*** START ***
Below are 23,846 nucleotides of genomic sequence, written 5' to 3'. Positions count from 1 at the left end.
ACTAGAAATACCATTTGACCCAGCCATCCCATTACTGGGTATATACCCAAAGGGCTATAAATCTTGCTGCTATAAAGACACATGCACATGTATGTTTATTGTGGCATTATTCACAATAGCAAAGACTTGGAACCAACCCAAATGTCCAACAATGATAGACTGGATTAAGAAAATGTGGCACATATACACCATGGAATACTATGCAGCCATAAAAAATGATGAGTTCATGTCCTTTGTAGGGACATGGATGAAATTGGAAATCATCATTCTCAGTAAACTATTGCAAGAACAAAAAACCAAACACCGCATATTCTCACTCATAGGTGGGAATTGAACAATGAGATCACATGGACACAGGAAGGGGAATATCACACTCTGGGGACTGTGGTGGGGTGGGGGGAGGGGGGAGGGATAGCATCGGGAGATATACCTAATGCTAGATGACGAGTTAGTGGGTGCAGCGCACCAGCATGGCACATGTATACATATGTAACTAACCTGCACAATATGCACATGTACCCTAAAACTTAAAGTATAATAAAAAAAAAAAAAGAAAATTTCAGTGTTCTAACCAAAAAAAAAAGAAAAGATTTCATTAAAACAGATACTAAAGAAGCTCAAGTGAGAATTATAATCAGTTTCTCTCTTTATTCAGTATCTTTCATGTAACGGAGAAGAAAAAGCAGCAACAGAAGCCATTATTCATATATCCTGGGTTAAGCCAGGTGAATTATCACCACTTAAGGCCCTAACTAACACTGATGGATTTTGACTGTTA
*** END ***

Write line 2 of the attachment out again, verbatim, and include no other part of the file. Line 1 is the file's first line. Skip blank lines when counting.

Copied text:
ACTAGAAATACCATTTGACCCAGCCATCCCATTACTGGGTATATACCCAAAGGGCTATAAATCTTGCTGCTATAAAGACACATGCACATGTATGTTTATTGTGGCATTATTCACAATAGCAAAGACTTGGAACCAACCCAAATGTCCAACAATGATAGACTGGATTAAGAAAATGTGGCACATATACACCATGGAATACTATGCAGCCATAAAAAATGATGAGTTCATGTCCTTTGTAGGGACATGGATGAAATTGGAAATCATCATTCTCAGTAAACTATTGCAAGAACAAAAAACCAAACACCGCATATTCTCACTCATAGGTGGGAATTGAACAATGAGATCACATGGACACAGGAAGGGGAATATCACACTCTGGGGACTGTGGTGGGGTGGGGGGAGGGGGGAGGGATAGCATCGGGAGATATACCTAATGCTAGATGACGAGTTAGTGGGTGCAGCGCACCAGCATGGCACATGTATACATATGTAACTAACCTGCACAATATGCACATGTACCCTAAAACTTAAAGTATAATAAAAAAAAAAAAAGAAAATTTCAGTGTTCTAACCAAAAAAAAAAGAAAAGATTTCATTAAAACAGATACTAAAGAAGCTCAAGTGAGAATTATAATCAGTTTCTCTCTTTATTCAGTATCTTTCATGTAACGGAGAAGAAAAAGCAGCAACAGAAGCCATTATTCATATATCCTGGGTTAAGCCAGGTGAATTATCACCACTTAAGGCCCTAACTAACACTGATGGATTTTGACTGTTA